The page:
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The Democrats are Now Looking Elsewhere for Trump's Undoing

The Democrats are Now Looking Elsewhere for Trump's Undoing

It will take more than the Mueller report to truly put Trump’s presidency at risk.

Less than two weeks after cries of “no collusion” rang out across the country, those who believe there is more to President Donald Trump’s dalliances with Russia than Attorney General William Barr let on are striking back.

Both the New York Times and the Washington Post came out with stories quoting anonymous members of special counsel Robert Mueller’s team suggesting the full Trump-Russia report is more damning of the president than the summary Barr presented in his letter to Congress, which is so far the only thing legislative leaders and the American public have seen. CNN reported that for “some investigators the letter did not adequately describe how the investigation of obstruction included derogatory information.” NBC News indicated that “some on the special counsel’s team say his findings paint a picture of a campaign whose members were manipulated by a sophisticated Russian intelligence operation.”

Oh, and former Trump lawyer and fixer Michael Cohen now says he has more information for Congress and investigators that they should get to see before he goes to jail.

Many an anonymously sourced Trump-Russia story has been reported only to fizzle out days or even hours later. Michael Tracey, a rare left-wing Russiagate skeptic, dubbed the latest news “one last hit from the RUSSIA BOMBSHELL crack pipe.” Even these stories don’t contradict the key finding of the Mueller probe as summarized by Barr: that there was no coordination or conspiracy between Russia and the Trump campaign to swing the 2016 presidential election.

Here we have shades of the Hillary Clinton email investigation. Some who participated in that probe were disappointed Clinton wasn’t charged and said as much, especially to the conservative press. Lisa Page, a key figure in the Trump-Russia investigation, later testified about anti-Hillary bias at the FBI. Others, however, were angry that then FBI Director James Comey revealed derogatory information about Clinton in the process of clearing her, hurting her politically without giving her an opportunity to defend herself in court.

Mueller undoubtedly faced similar dilemmas. Everything we know about him suggests he was unlikely to precipitate a constitutional crisis based on a close call, as the obstruction of justice question, at least, apparently was. (Though some would argue Mueller repeated Comey’s mistake, perhaps as an act of solidarity among former FBI chiefs, by declining to allege obstruction and then equivocating on whether that counted as exoneration.)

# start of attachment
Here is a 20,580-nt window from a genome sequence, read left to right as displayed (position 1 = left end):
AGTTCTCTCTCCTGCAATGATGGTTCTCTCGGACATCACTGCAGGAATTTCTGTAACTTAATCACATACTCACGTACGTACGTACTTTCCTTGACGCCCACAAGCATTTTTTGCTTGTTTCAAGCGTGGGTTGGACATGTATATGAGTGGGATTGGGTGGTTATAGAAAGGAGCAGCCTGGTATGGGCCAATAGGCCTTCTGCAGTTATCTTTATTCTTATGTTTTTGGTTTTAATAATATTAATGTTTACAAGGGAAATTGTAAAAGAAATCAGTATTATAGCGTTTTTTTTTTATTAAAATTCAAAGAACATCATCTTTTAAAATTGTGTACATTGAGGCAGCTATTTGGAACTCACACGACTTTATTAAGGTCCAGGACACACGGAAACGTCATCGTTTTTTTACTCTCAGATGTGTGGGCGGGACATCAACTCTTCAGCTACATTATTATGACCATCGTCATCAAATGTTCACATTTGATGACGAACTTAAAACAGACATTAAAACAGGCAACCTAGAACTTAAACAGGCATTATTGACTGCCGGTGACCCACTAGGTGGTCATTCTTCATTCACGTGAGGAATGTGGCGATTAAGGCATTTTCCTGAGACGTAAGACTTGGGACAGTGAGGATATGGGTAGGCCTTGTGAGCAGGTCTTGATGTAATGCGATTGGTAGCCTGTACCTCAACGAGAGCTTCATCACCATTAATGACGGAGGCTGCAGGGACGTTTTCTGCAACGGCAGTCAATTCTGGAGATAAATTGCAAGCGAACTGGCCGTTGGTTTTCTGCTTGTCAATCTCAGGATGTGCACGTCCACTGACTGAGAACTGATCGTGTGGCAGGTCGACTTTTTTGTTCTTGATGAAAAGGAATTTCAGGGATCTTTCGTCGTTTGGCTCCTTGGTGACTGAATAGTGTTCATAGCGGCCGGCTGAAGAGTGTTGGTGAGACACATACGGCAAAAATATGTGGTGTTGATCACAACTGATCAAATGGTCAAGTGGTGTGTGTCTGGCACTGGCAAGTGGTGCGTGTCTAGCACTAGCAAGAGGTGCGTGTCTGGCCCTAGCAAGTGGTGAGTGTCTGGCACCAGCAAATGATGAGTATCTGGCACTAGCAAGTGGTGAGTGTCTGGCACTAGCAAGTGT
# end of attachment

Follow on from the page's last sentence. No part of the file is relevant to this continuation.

But if anything was a close call, that means that there will be arguments for a different prosecutorial judgment. Also, that means there were people involved in the investigation who would have preferred to throw the book at Trump, to the extent that Justice Department regulations allowed.

There is nothing in the policy forbidding the indictment of a sitting president to prevent the Mueller team from finding it more likely than not Trump committed obstruction or any other crime and letting Congress make the final call—assuming lawmakers see something close to the full report.

The odds are against Barr’s summary being misleading about the no-collusion bottom line. For all the charges brought and criminal convictions obtained that are held up as proof this was no mere witch hunt, Mueller did not indict anyone for conspiring with Russia to commit any hacking or election-related crime. He did not even attempt in any of his indictments to establish some greater Trump-Russia conspiracy existed or that any Russians engaged in election interference had witting American allies.

 

That does not mean, however, the report won’t be replete with examples of Trump and his campaign behaving inappropriately or incompetently in the face of Russian interference. The public record already includes several such examples, though if there was systemic coordination things like the Trump Tower meeting and Roger Stone’s WikiLeaks contacts would have been unnecessary.

But the Democrats, including Hillary Clinton, had higher hopes for Mueller’s handiwork than elaborating on what we could already read for ourselves in the papers. And the split between Democrats and Republicans on the House and Senate Intelligence Committees already showed it would take more than this to truly put Trump’s presidency at risk: there are some Democrats (though not, for now, House Speaker Nancy Pelosi) ready to impeach the president over things we knew pre-Mueller but no Republicans willing to convict on that basis.

 

If the Democrats can’t impeach Trump, then they can impeach Barr’s credibility as a narrator of what Mueller found, use that to push for as complete a release of the Mueller report as possible, and play up any negative material heading into an election year.

House Ways and Means Committee Chairman Richard Neal’s request for Trump’s tax returns shows Democrats aren’t done bedeviling Trump no matter how much or little bad news for the president is in the Mueller report. But it’s also a sign that it’s dawning on Democrats that they will have to look elsewhere for Trump’s undoing.

W. James Antle III is the editor of The American Conservative.

Image: Reuters